4. Supporting innovation with early access mechanisms
The development lifecycle of new medicines is changing and, the report notes, conditional approval is increasingly necessary to reach patients and conduct real-life trials. Efpia therefore believes that the European Commission should take into account that pharmaceutical legislation that promotes early access to medicines will make Europe more attractive for companies to locate their research, clinical trials and manufacturing here.
5. Driving the EU’s digital transformation and supporting the development of digital skills
For the authors of the report, this is key to attracting investment. Efpia points out that the US is far ahead of Europe in digital infrastructure and interconnectedness, despite the fact that five European countries are among the top ten in the world in digitisation. Europe’s leading R&D and manufacturing centres (Germany, Belgium and Ireland) are far from leading in digital competitiveness.
Thus, the European Federation of the Pharmaceutical Industry believes that the EU should strive to increase the interconnection of research centres, improve the training of scientists in digital technologies and accelerate the digitisation of healthcare systems.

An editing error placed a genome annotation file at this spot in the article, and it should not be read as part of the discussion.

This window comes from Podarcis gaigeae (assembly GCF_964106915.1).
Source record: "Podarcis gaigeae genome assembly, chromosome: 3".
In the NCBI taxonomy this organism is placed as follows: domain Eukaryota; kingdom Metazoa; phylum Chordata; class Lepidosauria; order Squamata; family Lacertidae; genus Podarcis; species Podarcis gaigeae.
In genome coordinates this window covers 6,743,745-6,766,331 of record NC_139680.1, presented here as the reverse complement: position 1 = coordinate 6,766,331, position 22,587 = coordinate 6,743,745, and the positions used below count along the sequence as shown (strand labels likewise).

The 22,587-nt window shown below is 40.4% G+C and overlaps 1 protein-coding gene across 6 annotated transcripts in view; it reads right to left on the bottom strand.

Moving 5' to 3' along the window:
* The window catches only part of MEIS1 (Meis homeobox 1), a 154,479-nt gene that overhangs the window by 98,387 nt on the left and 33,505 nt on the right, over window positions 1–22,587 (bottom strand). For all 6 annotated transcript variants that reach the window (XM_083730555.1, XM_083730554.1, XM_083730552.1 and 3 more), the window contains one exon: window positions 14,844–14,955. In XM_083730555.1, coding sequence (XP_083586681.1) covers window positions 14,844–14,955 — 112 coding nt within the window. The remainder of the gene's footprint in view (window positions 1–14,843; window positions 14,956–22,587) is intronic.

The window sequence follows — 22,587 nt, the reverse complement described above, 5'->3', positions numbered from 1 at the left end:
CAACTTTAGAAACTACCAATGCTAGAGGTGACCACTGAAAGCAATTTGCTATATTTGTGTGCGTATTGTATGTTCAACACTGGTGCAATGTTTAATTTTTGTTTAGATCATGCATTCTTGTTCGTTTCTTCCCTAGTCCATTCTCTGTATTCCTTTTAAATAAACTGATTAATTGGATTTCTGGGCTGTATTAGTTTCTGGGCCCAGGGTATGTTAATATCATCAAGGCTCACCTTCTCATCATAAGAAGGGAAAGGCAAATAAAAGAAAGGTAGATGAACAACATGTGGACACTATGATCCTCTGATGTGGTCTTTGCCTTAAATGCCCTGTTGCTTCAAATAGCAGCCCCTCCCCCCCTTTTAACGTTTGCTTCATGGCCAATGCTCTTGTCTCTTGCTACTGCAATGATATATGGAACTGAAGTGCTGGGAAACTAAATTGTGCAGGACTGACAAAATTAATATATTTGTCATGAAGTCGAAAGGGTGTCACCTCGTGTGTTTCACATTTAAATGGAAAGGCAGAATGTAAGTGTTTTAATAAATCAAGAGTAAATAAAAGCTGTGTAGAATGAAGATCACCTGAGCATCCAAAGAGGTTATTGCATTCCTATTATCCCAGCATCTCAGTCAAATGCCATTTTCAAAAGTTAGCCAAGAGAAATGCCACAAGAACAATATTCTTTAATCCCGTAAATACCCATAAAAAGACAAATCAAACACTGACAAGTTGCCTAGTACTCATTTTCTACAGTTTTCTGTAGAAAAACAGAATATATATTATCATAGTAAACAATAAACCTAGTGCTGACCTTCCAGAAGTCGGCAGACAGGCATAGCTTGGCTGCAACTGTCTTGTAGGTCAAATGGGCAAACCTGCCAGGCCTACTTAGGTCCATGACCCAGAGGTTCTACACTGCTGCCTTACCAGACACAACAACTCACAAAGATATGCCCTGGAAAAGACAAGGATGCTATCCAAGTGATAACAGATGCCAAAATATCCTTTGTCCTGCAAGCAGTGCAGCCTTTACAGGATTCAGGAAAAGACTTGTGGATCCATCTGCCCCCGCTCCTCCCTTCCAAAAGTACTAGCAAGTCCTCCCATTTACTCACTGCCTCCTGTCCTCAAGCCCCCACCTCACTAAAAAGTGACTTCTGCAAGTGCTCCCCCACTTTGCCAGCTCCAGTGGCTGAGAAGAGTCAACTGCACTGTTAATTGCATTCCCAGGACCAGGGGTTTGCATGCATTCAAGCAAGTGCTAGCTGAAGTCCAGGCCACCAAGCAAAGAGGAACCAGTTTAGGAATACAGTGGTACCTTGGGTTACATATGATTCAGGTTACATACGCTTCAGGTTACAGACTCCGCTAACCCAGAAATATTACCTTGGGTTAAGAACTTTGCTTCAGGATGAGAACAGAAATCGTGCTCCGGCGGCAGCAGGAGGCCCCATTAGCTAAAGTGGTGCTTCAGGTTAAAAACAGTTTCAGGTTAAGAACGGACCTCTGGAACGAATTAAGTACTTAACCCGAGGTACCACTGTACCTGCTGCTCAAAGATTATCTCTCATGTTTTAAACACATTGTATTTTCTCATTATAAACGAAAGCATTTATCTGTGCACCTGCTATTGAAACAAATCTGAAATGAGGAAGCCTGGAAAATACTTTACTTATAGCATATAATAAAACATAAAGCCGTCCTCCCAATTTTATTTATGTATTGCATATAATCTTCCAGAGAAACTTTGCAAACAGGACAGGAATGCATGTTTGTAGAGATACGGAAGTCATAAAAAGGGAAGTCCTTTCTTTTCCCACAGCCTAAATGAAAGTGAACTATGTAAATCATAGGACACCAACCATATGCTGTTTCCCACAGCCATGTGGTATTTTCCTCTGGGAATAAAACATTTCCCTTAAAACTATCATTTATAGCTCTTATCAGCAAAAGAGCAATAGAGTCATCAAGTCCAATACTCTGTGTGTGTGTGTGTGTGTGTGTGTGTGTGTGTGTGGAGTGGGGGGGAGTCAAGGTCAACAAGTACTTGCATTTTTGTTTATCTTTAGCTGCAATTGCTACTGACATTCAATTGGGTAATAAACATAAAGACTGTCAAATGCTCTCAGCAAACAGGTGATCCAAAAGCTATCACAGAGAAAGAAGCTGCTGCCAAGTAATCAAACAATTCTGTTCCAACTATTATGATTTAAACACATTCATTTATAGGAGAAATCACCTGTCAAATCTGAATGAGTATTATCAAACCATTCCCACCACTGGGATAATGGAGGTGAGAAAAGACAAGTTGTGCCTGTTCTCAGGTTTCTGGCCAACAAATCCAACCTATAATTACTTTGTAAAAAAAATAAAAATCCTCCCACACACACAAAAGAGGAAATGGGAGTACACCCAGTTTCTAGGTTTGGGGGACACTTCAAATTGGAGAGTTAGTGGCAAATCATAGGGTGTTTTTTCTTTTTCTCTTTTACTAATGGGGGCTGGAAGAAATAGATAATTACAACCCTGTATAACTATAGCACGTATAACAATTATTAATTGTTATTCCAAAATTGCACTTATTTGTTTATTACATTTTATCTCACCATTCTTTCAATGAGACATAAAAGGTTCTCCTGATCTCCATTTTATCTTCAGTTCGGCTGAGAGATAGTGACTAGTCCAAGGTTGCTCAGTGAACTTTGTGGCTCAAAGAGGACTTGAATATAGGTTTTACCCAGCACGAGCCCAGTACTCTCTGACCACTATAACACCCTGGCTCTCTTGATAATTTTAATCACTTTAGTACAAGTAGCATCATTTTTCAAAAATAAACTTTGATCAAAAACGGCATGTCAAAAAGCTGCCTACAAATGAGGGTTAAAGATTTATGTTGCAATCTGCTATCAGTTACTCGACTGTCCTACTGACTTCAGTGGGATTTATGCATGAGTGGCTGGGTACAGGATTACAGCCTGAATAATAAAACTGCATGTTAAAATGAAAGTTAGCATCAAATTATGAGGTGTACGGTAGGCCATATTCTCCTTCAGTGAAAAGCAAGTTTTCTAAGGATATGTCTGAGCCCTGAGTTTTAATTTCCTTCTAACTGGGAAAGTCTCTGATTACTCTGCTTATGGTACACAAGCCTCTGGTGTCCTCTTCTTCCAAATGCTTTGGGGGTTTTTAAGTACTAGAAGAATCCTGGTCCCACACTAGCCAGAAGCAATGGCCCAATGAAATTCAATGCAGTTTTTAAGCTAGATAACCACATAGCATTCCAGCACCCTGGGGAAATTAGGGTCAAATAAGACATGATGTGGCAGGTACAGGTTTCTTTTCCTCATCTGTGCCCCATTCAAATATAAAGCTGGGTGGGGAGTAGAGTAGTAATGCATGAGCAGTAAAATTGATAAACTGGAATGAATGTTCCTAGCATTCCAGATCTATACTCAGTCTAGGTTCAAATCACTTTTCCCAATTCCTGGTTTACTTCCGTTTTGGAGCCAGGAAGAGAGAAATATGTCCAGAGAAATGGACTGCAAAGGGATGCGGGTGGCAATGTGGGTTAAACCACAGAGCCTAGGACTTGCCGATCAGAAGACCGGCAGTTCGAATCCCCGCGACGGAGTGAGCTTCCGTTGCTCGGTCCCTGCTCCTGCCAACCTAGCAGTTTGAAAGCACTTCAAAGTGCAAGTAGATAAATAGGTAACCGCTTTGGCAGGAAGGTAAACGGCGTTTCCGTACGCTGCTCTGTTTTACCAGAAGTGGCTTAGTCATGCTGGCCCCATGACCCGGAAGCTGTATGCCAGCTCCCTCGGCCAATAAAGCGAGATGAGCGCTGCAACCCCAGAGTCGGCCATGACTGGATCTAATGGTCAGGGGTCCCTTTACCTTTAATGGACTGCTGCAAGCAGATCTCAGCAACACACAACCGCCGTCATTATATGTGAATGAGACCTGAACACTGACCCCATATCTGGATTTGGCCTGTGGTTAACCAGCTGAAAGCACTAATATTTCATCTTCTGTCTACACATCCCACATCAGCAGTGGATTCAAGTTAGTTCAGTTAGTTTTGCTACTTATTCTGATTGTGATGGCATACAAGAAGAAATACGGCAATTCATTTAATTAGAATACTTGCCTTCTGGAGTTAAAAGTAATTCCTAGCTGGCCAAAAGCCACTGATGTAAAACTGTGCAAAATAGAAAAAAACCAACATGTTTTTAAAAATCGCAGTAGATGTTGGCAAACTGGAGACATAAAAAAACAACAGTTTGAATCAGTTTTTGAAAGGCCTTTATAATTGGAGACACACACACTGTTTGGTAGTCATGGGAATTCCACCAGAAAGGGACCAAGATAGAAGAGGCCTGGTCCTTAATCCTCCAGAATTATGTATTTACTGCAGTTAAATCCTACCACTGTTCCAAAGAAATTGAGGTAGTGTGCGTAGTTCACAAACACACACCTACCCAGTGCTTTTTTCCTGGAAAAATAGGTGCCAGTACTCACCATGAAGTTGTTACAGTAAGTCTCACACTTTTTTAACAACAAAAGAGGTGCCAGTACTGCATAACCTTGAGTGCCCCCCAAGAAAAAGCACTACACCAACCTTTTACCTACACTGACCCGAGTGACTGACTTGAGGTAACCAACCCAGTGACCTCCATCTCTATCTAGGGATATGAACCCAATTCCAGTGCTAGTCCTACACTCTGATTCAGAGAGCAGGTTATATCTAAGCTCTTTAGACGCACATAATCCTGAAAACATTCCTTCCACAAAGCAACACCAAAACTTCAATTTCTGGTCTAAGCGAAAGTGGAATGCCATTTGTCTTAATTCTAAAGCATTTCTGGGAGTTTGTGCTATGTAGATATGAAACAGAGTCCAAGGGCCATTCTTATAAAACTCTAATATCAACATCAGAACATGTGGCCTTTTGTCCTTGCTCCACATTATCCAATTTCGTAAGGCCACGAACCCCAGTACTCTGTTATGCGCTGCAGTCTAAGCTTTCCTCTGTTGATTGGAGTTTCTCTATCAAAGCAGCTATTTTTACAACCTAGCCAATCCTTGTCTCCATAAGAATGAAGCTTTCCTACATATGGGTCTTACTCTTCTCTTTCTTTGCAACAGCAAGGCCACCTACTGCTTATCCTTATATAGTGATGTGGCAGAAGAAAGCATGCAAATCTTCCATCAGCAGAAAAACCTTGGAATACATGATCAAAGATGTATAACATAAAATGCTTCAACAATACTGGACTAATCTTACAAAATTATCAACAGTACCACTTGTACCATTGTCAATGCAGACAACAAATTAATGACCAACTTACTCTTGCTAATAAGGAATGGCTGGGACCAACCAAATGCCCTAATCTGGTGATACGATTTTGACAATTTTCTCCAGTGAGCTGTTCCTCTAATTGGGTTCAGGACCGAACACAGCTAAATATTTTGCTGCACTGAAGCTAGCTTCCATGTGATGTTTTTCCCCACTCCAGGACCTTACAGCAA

6. Encouraging the adoption of sustainable purchasing and pricing policies
The report stresses that Europe’s focus on offshoring and manufacturing of older generic medicines is a strategy that runs counter to the EU’s long-term industrial policy objectives and, together with the lack of a sustainable market for innovative products, will harm innovation if the proposed revision of EU pharmaceutical legislation is not rethought.
7. Develop longer-term European policies and collaborations (15-20 years) to create stability for attracting biopharmaceutical investment.
The report stresses that decisions on investment in research and manufacturing sites are long-term decisions and clinical trials are often conducted over many years. It therefore argues that Europe needs a long-term approach to investment decisions, with a pharmaceutical strategy that is implemented through a partnership with industry. It calls for a forward-looking plan, with tangible and relevant jointly created key performance indicators to ensure that legislation, revised from this dialogue, has the desired impact and allows benchmarking of Europe’s long-term competitiveness in attracting investment in R&D, clinical trials and manufacturing.